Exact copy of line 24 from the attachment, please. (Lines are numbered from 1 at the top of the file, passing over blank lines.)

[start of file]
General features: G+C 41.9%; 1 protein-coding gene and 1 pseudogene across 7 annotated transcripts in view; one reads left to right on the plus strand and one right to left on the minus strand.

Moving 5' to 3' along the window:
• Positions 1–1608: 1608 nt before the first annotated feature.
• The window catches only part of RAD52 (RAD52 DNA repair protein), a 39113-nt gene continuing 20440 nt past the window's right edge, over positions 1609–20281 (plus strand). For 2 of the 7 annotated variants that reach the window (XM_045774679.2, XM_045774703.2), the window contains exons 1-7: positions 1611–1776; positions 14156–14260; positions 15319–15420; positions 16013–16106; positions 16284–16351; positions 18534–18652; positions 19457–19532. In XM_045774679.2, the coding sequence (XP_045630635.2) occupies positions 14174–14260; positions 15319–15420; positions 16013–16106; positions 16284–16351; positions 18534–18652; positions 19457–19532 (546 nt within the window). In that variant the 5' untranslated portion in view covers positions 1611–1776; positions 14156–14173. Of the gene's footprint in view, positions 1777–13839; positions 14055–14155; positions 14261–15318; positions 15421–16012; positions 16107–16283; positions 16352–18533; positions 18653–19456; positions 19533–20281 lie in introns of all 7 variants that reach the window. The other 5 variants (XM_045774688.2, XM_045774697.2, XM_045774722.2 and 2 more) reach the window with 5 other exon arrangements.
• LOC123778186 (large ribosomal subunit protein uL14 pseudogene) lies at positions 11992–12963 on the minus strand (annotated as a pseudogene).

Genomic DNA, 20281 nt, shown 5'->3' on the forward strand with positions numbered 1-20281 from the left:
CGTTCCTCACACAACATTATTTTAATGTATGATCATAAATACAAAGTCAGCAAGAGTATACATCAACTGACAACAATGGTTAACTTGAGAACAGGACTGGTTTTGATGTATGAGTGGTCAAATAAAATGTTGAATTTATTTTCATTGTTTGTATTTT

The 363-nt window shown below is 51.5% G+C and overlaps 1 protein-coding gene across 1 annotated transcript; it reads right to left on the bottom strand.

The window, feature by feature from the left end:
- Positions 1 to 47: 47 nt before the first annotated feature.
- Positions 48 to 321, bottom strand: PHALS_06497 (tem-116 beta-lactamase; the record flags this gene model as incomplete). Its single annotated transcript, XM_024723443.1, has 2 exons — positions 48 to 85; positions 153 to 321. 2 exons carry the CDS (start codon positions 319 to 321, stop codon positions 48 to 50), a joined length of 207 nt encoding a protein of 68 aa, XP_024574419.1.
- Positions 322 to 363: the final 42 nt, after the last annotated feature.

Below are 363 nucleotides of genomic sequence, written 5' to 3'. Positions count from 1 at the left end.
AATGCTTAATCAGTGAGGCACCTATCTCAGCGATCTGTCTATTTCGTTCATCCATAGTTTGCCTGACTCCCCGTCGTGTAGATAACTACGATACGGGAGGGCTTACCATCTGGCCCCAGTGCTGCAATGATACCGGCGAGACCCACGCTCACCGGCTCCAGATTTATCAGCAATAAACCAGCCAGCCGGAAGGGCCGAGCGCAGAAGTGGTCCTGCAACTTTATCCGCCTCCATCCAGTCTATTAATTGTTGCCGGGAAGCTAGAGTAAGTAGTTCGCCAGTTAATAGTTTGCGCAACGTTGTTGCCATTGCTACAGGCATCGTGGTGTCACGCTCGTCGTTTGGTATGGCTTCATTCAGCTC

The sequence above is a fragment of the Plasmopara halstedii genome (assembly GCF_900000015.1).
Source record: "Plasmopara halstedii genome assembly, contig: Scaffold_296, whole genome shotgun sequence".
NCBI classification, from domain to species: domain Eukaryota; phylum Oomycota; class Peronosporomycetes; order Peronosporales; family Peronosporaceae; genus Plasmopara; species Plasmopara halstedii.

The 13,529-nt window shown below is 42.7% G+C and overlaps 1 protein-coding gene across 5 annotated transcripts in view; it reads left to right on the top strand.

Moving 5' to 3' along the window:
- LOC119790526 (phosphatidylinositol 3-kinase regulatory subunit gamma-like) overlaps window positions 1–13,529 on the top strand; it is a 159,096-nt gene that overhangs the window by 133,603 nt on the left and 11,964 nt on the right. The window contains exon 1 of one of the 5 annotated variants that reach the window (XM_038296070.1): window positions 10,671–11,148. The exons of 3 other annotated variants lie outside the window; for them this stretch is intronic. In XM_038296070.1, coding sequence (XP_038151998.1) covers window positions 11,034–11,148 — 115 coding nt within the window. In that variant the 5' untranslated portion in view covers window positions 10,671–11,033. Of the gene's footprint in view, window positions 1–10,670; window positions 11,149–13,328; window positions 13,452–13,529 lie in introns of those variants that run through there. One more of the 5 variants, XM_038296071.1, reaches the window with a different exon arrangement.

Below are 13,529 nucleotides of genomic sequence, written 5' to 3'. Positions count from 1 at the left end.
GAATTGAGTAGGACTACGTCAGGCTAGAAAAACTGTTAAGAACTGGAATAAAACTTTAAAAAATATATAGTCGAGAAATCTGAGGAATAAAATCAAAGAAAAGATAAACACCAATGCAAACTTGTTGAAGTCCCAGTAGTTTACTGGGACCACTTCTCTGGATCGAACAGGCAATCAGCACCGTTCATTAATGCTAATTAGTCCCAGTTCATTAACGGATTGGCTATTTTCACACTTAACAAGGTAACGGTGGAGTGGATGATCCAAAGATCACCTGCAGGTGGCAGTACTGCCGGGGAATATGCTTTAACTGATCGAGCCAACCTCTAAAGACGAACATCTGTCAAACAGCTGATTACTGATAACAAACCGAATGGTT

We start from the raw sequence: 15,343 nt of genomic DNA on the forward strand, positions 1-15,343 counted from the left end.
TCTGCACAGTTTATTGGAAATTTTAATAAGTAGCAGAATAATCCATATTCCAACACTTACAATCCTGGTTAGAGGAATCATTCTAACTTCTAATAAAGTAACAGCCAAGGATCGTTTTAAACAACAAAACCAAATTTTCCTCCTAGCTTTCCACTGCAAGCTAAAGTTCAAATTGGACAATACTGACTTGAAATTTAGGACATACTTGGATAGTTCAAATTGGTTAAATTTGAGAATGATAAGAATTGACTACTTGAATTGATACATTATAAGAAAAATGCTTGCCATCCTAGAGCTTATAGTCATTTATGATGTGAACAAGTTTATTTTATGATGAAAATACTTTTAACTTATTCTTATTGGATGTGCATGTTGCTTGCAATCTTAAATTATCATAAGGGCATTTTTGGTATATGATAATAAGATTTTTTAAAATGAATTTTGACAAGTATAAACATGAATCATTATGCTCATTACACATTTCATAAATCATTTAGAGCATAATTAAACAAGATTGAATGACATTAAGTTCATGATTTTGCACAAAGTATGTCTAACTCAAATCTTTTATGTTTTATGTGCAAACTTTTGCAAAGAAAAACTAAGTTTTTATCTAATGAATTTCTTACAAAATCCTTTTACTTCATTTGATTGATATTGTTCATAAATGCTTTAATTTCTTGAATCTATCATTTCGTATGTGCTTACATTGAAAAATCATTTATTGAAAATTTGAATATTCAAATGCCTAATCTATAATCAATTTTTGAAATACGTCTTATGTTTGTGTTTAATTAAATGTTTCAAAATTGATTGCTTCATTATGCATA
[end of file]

TCTGCACAGTTTATTGGAAATTTTAATAAGTAGCAGAATAATCCATATTCCAACACTTACAATCCTGGTTAGAGGAATCATTCTAACTTCTAATAAAGTAACAGCCAAGGATCGTTTTAAACAACAAAACCAAATTTTCCTCCTAGCTTTCCACTGCAAGCTAAAGTTCAAATTGGACAATACTGACTTGAAATTTAGGACATACTTGGATAGTTCAAATTGGTTAAATTTGAGAATGATAAGAATTGACTACTTGAATTGATACATTATAAGAAAAATGCTTGCCATCCTAGAGCTTATAGTCATTTATGATGTGAACAAGTTTATTTTATGATGAAAATACTTTTAACTTATTCTTATTGGATGTGCATGTTGCTTGCAATCTTAAATTATCATAAGGGCATTTTTGGTATATGATAATAAGATTTTTTAAAATGAATTTTGACAAGTATAAACATGAATCATTATGCTCATTACACATTTCATAAATCATTTAGAGCATAATTAAACAAGATTGAATGACATTAAGTTCATGATTTTGCACAAAGTATGTCTAACTCAAATCTTTTATGTTTTATGTGCAAACTTTTGCAAAGAAAAACTAAGTTTTTATCTAATGAATTTCTTACAAAATCCTTTTACTTCATTTGATTGATATTGTTCATAAATGCTTTAATTTCTTGAATCTATCATTTCGTATGTGCTTACATTGAAAAATCATTTATTGAAAATTTGAATATTCAAATGCCTAATCTATAATCAATTTTTGAAATACGTCTTATGTTTGTGTTTAATTAAATGTTTCAAAATTGATTGCTTCATTATGCATA